The practice conducted its first telemedicine visit March 20 and shifted to 100% telemedicine for all patients and providers by March 25 to limit opportunity for exposure. As of Monday, they had conducted 30 outdoor labs in a triage tent and 21,000 telemedicine encounters. Most of the screenings have been routine stuff, such as blood sugar checks, but Duff said she expects the volume of coronavirus-related screening and concerned calls to explode by the week's end.

Dr. James Haynes, a family medicine specialist at UT Family Practice and president of the Chattanooga-Hamilton County Medical Society, said some of the biggest challenges thus far have been changing the way he practices by shifting the mindset from patient to community care and making sure everyone's on the same page. His practice quickly ramped up telehealth and is heavily promoting social distancing and educating around what "shelter in place" means.

"It's a change for us not laying hands on our patients. We certainly will if we need to, but the reality is we can still do a lot of good medicine, make a good diagnosis with a good history," Haynes said. "We're just trying to keep people from each other - physical distancing with our abilities to communicate via new media. Social distancing is somewhat of a misnomer. It's about physical distance, not necessarily social distance."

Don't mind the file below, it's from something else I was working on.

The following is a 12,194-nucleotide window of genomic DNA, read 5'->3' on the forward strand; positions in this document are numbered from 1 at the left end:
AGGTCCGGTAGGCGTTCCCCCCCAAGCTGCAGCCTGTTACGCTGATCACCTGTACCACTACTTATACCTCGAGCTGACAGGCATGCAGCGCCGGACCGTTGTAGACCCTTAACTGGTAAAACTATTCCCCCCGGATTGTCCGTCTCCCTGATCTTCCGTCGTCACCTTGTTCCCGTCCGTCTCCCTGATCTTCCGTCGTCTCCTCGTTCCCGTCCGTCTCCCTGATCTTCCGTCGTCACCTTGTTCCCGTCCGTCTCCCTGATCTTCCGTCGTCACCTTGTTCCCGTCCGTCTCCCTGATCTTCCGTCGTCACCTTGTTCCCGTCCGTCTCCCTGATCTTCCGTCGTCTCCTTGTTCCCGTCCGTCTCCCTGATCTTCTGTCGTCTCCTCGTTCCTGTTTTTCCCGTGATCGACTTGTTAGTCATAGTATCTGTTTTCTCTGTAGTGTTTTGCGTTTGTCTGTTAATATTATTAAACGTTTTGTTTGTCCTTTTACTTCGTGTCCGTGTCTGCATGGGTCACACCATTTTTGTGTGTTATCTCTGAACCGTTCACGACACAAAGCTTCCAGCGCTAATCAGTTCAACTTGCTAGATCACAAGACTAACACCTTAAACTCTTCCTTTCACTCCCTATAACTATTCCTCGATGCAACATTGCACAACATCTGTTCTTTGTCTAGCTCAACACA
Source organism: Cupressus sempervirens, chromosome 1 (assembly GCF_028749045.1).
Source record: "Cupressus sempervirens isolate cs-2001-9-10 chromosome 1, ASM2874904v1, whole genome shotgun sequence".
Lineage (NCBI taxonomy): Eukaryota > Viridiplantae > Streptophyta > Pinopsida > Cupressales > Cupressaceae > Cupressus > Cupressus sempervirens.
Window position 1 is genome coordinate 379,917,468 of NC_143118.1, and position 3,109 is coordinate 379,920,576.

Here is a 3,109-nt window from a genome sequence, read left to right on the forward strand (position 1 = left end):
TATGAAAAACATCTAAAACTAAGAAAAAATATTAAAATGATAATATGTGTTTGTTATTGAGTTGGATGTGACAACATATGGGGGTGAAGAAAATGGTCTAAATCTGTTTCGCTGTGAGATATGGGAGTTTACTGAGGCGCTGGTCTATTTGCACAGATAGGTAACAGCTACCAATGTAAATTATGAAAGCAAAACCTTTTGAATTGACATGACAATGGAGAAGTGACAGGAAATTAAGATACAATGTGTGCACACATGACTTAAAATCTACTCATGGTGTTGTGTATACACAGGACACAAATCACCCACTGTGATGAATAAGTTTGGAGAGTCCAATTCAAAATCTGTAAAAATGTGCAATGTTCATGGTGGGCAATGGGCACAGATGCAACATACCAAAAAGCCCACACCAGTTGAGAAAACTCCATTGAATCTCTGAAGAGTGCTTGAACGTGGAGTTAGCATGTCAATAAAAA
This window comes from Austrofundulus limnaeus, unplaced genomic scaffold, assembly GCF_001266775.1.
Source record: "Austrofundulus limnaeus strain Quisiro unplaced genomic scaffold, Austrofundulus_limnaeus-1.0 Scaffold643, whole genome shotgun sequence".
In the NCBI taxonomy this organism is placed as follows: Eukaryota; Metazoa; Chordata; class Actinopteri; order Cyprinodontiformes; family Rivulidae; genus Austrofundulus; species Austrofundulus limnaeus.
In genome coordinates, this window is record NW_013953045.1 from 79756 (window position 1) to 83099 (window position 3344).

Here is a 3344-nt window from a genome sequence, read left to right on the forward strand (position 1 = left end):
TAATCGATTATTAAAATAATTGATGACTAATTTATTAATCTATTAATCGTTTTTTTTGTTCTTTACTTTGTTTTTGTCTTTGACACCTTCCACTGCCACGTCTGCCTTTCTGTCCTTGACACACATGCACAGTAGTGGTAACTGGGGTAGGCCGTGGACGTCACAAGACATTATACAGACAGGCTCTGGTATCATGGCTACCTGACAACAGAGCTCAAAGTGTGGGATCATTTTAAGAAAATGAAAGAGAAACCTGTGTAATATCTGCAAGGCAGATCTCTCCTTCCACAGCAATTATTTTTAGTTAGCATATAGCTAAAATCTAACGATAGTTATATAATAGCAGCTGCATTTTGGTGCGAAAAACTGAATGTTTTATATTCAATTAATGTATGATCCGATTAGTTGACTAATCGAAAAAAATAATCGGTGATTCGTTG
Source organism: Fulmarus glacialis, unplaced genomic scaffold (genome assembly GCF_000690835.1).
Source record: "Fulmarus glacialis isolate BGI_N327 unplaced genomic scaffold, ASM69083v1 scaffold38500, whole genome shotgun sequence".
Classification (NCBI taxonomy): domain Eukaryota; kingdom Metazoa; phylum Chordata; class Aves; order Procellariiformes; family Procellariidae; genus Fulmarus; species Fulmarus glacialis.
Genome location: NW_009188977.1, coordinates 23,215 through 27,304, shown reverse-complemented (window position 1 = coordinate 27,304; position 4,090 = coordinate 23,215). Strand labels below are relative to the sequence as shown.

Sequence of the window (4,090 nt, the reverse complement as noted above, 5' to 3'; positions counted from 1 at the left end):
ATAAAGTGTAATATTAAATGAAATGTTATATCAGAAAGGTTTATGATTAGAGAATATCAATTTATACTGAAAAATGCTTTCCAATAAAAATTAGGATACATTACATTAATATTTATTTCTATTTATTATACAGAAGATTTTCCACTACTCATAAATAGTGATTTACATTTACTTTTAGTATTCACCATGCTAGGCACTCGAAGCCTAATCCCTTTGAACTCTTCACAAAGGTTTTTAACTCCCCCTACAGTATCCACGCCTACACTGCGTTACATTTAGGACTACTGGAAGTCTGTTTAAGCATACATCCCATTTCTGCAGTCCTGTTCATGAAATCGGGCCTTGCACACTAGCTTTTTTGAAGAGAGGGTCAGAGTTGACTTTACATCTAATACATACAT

While protecting herself, her family and coworkers, Duff works to educate patients and guide them through their range of emotions - anxiety, fear and sometimes indifference. She finds it most disturbing when misinformation leads people to call COVID-19 a "political hoax" or "government ploy." She said everyone needs to buy in to social distancing in order for it to work and stop the spread of the virus.

"If people are given the right information, they'll do the right thing 99% of the time. They are scared to death that this paycheck is going to be their last," Duff said.